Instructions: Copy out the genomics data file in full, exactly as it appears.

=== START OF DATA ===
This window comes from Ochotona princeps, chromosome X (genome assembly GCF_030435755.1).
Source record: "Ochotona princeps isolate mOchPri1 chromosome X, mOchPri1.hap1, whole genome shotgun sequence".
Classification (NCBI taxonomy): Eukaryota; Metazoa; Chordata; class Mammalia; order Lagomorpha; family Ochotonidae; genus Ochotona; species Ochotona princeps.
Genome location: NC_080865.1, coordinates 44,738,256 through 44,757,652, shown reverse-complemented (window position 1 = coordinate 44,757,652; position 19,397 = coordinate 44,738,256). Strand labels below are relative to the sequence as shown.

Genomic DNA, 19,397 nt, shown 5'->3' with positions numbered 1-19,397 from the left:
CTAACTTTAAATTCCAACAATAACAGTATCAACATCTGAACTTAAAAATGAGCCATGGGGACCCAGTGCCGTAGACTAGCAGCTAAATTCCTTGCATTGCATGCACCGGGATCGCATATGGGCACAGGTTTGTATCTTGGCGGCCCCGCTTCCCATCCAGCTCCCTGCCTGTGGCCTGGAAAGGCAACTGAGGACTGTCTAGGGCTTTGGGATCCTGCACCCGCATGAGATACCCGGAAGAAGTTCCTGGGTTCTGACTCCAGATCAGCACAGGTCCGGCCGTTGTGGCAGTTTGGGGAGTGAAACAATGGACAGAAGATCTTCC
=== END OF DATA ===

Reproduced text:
This window comes from Ochotona princeps, chromosome X (genome assembly GCF_030435755.1).
Source record: "Ochotona princeps isolate mOchPri1 chromosome X, mOchPri1.hap1, whole genome shotgun sequence".
Classification (NCBI taxonomy): Eukaryota; Metazoa; Chordata; class Mammalia; order Lagomorpha; family Ochotonidae; genus Ochotona; species Ochotona princeps.
Genome location: NC_080865.1, coordinates 44,738,256 through 44,757,652, shown reverse-complemented (window position 1 = coordinate 44,757,652; position 19,397 = coordinate 44,738,256). Strand labels below are relative to the sequence as shown.

Genomic DNA, 19,397 nt, shown 5'->3' with positions numbered 1-19,397 from the left:
CTAACTTTAAATTCCAACAATAACAGTATCAACATCTGAACTTAAAAATGAGCCATGGGGACCCAGTGCCGTAGACTAGCAGCTAAATTCCTTGCATTGCATGCACCGGGATCGCATATGGGCACAGGTTTGTATCTTGGCGGCCCCGCTTCCCATCCAGCTCCCTGCCTGTGGCCTGGAAAGGCAACTGAGGACTGTCTAGGGCTTTGGGATCCTGCACCCGCATGAGATACCCGGAAGAAGTTCCTGGGTTCTGACTCCAGATCAGCACAGGTCCGGCCGTTGTGGCAGTTTGGGGAGTGAAACAATGGACAGAAGATCTTCC